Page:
Backup infielder Jed Lowrie is expected to battle Scutaro for the gig next spring training after making an emphatic return from injuries and mononucleosis.
Lowrie burst on the scene in 2008 and despite wrist problems that proved a harbinger to come, hit .258/.339/.400 in 306 plate appearances. He later underwent wrist surgery and had several setbacks that limited him to 76 nondescript trips to the plate in 2009. He finally seemed on the road to recovery and a year-long spot as a backup infielder but then mono knocked him out of the game.
"He had a real uncertain first half of the season with his health, not only battling the wrist thing that’s lingered for a couple of years, but the mono," general manager Theo Epstein told the Boston Globe .
Lowrie came back to be a force in the second half, knocking nine home runs in 197 PA, ending with a .287/.381/.526 line. While that power is a bit above and beyond what can be expected, Lowrie equipped himself in the field and at the plate enough that Scutaro's hold on the job is in question.
"To look at where he was back in May and then where he is now, feeling good about himself and having everyone feel good about him is a good accomplishment," Epstein added. "He was a very good, very consistent player for the second half of the season who’s opened a lot of eyes and is fulfilling the promise that he’s had for a long time.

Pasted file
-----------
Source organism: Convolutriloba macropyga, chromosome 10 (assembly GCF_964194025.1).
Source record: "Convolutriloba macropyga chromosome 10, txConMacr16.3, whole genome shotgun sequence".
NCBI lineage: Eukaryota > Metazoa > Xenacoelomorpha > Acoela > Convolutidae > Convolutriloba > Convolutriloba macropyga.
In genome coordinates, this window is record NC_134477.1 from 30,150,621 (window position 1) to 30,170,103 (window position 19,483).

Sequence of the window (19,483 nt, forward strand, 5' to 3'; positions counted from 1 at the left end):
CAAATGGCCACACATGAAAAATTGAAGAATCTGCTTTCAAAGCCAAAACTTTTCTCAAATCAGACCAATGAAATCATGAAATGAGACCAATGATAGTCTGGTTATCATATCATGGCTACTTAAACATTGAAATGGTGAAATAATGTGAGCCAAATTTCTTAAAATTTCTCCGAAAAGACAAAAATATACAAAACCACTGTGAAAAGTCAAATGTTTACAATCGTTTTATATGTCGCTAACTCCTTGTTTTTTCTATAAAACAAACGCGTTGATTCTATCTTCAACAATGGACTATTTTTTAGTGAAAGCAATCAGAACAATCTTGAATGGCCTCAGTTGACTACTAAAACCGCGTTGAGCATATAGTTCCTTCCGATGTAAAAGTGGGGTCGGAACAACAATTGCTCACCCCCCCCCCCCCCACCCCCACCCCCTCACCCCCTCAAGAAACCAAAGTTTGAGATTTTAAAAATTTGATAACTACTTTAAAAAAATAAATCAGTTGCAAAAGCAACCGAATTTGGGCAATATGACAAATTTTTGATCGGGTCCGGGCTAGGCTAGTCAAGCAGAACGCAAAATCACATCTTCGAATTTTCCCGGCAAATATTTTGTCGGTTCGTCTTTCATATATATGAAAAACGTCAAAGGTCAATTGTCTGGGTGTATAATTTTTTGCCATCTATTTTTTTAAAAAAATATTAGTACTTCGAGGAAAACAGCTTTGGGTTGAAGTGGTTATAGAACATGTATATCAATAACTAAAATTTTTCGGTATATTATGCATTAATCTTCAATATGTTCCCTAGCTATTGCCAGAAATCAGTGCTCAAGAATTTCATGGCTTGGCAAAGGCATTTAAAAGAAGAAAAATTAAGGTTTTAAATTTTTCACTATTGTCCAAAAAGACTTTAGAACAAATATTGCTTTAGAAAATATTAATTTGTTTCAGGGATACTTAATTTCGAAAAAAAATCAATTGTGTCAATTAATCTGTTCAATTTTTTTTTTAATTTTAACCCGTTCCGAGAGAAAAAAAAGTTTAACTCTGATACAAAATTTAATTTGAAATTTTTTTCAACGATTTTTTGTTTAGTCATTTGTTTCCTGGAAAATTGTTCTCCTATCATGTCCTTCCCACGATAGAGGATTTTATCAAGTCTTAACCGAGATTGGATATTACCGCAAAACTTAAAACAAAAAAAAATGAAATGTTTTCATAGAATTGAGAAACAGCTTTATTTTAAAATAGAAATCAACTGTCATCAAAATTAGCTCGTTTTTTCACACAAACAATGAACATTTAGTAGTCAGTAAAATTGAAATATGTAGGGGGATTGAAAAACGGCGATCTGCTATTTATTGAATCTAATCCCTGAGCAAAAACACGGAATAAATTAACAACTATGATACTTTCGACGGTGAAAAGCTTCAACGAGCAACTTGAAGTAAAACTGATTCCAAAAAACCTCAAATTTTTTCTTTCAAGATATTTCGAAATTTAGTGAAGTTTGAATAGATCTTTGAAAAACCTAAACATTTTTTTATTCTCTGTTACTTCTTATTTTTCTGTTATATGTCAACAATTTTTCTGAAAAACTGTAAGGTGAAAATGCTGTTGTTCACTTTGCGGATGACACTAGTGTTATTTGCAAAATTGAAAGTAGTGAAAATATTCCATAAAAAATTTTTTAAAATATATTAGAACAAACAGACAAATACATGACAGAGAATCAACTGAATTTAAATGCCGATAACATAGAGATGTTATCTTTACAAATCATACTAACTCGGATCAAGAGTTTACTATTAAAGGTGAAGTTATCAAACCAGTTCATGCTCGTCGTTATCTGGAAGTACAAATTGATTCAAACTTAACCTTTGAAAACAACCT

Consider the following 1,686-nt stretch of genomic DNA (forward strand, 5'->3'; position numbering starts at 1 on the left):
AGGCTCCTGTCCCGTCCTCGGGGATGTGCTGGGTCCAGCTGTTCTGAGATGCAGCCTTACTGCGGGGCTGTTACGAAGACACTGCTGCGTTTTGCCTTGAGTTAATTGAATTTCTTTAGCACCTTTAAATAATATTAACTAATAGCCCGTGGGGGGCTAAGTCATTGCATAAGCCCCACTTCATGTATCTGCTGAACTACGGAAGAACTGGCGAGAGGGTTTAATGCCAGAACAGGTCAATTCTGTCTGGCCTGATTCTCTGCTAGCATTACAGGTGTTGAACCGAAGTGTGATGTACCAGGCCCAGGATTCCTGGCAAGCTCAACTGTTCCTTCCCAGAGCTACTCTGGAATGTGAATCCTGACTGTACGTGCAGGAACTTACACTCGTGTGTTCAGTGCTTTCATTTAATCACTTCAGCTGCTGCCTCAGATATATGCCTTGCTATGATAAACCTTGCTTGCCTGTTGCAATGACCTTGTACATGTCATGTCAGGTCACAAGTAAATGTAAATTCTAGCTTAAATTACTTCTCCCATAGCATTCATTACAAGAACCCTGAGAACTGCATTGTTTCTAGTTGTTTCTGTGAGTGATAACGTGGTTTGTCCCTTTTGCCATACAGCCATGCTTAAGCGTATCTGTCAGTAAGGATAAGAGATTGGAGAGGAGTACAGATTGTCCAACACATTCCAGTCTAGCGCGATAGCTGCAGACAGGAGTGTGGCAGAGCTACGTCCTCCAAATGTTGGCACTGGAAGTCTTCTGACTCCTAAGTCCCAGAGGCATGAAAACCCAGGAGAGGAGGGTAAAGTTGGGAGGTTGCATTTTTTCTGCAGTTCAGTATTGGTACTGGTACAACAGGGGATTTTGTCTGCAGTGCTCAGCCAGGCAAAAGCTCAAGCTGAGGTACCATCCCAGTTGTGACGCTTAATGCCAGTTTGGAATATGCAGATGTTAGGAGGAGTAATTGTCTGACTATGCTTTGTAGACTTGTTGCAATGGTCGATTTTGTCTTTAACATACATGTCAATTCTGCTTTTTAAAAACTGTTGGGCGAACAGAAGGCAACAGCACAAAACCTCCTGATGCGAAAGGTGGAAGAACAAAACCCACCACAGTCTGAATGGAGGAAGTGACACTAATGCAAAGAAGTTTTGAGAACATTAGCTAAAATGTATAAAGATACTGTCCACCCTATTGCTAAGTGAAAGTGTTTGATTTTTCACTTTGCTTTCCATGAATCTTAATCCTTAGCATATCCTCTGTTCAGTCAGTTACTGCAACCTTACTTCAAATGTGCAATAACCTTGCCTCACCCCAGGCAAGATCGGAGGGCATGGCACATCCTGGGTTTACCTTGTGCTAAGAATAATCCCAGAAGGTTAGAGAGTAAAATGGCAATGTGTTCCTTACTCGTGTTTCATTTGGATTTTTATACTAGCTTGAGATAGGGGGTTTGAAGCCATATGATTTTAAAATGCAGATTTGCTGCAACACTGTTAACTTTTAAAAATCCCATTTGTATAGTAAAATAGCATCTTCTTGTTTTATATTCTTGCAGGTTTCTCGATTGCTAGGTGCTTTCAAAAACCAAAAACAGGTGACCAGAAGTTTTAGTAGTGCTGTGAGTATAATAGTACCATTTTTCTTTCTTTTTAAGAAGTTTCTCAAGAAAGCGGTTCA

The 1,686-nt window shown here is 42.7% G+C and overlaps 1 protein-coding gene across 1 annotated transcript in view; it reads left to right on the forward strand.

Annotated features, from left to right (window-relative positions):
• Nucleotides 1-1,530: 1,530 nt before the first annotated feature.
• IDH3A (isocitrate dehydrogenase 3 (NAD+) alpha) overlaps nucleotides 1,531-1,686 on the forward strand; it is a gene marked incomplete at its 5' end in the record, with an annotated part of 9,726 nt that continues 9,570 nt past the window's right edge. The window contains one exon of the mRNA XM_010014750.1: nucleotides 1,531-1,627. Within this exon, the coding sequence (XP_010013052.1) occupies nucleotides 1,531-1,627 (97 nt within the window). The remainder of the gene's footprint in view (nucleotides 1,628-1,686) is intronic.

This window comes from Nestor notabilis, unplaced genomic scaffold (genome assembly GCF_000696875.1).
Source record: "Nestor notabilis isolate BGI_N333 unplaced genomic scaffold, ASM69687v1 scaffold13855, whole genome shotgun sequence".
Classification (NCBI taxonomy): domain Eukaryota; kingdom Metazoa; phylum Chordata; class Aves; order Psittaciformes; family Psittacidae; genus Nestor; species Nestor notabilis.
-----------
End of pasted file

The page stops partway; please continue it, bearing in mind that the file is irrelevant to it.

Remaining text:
"He commanded the strike zone well, he swung with authority, especially from the right side and lately from the left side as well."
Epstein threw out the names of Dustin Pedroia and Kevin Youkilis -- the two players who make the Sox's offense go -- in comparison to Lowrie, saying that the 26-year-old can see the ball out of the pitcher's hand very well.
Even if Lowrie doesn't win the shortstop gig, there will be plenty of at-bats for him as the primary backup infielder and could also serve as a valuable trade chip, whether in the winter or July.-- Evan Brunell
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